Last year when I started teaching my kids about the Wampanoag (the Native tribe the Pilgrims met in 1619), I didn’t think the lessons would stick. I had to look up how to pronounce “Wampanoag” multiple times before I had mastered it enough to teach them. Could I really expect them to remember?

They surpassed my expectations. My (then) four-year-old was fascinated with the Wampanoag, and has not once mispronounced or forgotten their name. In fact, she’s continued to watch this video throughout the entire year.

We are now on year two of incorporating honoring Wampanoag culture into our November rhythms, and I’m excited to keep building on the kids’ knowledge and enthusiasm. It fills my heart with joy to see how easily they appreciate other cultures. Childhood truly is a time when kids are receptive to seeing the beauty in God’s diverse people. It’s an opportune time to show them how to be Kingdom bringers in the way we relate to Native culture.

Many (most?) of us don’t routinely interact with Native American cultures. But that doesn’t mean we can’t honor them in ways that glorify their Creator, especially at Thanksgiving. As I’ve continued to research the Wampanoag people, past and present, I’ve brainstormed a few ways to help my family be actively involved in honoring their culture. The historic Thanksgiving reminds us of the painful Native bloodshed in America’s early history, but it doesn’t mean that tragedy has the final word. The Kingdom of God calls us to be healers and reconcilers. I want my family to be part of that: recognizing the dignity of all humanity and actively seeking to repair what has been broken.

Thanksgiving reminds us not to forget Native cultures but to actively remember and uplift. Here are some ideas for that. Do you want to join us?

  1. Education. Sometimes awareness and education get a bad rap for being excuses not to “do” anything. But I don’t think this is the case. Knowing history informs our present. There’s not a ton of kid-friendly resources on the Wampanoag, but this video, this book and this book, and this website are great places to start.
  2. Financially support the Mashpee Wampanoag Museum. The Plymouth-Patuxet Museum in Massachusetts draws approximately 1.5 million visitors annually. But the Wampanoag museum just south of it? Only about 800. That’s a hard statistic to swallow; the tribe is working hard to preserve their language, culture, and traditions. While I would love to road trip over to Massachusetts to tour the museum this week, that’s just not feasible! Instead, we’re going to make a donation with the money we would have spent on admission. It’s just one idea to help make the concept of financial support less abstract for the kids.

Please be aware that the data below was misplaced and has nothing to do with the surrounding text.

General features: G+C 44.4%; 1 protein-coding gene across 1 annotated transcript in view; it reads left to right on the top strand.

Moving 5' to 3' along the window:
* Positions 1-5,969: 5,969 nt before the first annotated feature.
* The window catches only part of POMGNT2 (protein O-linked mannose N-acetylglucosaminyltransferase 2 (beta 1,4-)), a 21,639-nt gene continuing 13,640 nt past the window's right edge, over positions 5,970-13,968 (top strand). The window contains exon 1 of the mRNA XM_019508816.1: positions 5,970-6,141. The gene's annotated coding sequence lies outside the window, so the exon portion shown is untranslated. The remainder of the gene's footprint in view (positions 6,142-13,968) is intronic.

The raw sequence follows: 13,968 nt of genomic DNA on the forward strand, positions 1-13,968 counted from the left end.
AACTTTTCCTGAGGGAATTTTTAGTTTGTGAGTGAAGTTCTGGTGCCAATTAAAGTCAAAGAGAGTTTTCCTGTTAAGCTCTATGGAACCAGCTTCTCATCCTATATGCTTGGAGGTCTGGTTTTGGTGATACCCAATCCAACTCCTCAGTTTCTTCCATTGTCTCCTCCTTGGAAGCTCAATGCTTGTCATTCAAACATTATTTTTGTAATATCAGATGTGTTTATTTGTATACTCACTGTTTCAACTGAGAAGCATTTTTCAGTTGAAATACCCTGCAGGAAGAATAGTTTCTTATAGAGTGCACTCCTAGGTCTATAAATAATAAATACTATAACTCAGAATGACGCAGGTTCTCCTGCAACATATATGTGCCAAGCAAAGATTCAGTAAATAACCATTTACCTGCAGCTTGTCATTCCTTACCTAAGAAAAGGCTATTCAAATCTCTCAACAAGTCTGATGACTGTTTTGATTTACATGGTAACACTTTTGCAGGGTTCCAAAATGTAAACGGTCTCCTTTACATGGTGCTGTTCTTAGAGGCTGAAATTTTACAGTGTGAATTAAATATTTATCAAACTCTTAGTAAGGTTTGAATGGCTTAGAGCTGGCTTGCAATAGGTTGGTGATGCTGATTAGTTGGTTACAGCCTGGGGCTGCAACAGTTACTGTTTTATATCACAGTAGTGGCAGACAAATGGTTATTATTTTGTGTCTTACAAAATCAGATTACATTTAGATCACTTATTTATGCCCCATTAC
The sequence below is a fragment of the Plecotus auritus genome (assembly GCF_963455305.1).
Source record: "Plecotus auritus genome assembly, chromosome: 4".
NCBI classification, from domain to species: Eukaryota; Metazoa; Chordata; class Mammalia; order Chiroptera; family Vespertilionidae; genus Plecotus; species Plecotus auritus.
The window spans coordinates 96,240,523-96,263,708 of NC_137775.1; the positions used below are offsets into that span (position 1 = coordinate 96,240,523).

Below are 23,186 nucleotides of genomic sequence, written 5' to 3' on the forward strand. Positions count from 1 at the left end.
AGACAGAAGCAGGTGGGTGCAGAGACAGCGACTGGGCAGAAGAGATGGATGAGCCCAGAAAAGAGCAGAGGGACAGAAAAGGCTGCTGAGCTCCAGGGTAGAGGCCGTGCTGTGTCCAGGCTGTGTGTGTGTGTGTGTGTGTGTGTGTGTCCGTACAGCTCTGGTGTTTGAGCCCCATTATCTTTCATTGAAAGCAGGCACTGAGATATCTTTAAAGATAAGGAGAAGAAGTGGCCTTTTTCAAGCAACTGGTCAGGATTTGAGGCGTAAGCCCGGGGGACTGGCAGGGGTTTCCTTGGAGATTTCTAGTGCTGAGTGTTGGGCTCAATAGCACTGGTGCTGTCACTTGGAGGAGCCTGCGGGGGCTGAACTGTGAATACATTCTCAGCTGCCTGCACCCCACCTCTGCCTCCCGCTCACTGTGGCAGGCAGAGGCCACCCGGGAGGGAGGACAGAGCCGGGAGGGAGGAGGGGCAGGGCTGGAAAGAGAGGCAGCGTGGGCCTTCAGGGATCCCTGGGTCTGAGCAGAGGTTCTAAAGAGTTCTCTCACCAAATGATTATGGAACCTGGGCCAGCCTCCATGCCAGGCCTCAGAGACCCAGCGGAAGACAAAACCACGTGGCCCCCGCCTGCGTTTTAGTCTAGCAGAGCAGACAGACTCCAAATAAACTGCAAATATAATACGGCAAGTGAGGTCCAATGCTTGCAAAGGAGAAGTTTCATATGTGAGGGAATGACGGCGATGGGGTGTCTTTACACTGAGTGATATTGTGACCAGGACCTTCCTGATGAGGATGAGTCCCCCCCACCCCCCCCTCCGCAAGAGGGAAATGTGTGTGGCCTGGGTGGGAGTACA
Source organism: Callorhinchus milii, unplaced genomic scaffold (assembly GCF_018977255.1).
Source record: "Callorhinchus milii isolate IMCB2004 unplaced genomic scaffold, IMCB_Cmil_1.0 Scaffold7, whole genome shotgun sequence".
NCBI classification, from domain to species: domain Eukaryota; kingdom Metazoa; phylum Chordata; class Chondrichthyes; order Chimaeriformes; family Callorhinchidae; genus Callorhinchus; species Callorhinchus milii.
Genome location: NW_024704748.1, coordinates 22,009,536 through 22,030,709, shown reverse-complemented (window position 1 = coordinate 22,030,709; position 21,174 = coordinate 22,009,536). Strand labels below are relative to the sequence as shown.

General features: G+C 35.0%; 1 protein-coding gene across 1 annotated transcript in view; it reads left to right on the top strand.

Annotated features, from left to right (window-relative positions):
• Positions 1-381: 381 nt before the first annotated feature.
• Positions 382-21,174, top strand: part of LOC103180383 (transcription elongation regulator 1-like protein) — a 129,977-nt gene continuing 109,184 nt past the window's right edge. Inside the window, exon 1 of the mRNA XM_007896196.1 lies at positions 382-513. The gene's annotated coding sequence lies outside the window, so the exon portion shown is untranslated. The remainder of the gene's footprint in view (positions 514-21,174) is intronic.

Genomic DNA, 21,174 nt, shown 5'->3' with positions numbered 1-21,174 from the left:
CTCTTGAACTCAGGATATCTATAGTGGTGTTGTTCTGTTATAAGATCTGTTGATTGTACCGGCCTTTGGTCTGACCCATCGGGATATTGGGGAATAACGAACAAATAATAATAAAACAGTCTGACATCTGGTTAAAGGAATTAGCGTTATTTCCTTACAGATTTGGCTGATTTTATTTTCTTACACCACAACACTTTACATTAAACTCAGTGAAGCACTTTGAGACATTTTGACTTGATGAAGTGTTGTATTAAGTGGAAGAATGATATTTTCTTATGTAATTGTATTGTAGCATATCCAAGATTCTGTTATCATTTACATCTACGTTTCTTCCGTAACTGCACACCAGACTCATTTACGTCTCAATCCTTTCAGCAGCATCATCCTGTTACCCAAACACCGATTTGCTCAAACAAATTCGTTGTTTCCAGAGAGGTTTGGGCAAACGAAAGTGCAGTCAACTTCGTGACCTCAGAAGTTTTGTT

3. Pay attention to your kids’ observations. I’ve been humbled as I’ve watched my daughter marvel at the beauty she sees in traditional Native dress, dance, and architecture. She picks out things that my brain, with its preconceptions and predispositions, doesn’t. Learning along with our kids gives us a chance to see other cultures freshly and humbly- and a better picture of their Imago Dei. Beauty is far bigger than how one single culture defines it.
  4. Read the New Testament in the First Nations Translation. This newly released work is currently backordered everywhere (what isn’t?) but is expected to ship sometime in the next month or two. Published by Intervarsity Press and led by a translator of the Ojibwe and Yaqui tribes, “The First Nations Version (FNV) recounts the Creator’s Story—the Christian Scriptures—following the tradition of Native storytellers’ oral cultures. This way of speaking, with its simple yet profound beauty and rich cultural idioms, still resonates in the hearts of First Nations people” (source here). Within the text, the name of Jesus is translated “Creator Sets Free.” Could that be any more beautiful?! I cannot wait to experience the Jesus story through these words.
  5. Engage in Creation Care. Here’s an area where I fall woefully short. Native voices truly lead the way in showing us how to protect God’s creation and calling us to care about the issue. Some start-small ideas for doing this with kids are:

-Go on a garbage-pick-up-walk around your neighborhood
-Run around the house and turn off any lights/electronics not being used (make it a contest!)
-Teach kids how to recycle well (like clean and dry plastics instead of dirty containers)
-Practice turning the water off quickly after/between use
I’m sure Pinterest is full of even more ideas, should your heart lead you there!

6. You can check out last year’s blog post for even more ideas!

That’s where I’m going to end my list for this year. What is one idea that you could help your kids incorporate into Thanksgiving? No step is too small, even watching an 8 minute video. It’s largely thanks to that video that our family is still engaged in learning about the Wampanoag today.

Happiest of Thanksgivings, friends!



Published by crisannewerner

Stay-at-home mom times 3. Northwesterner turned Midwesterner. Functional introvert. Learning addict. Bibliophile. Jesus follower. Beginner anti-racist. Ready to listen, learn, examine, and change.

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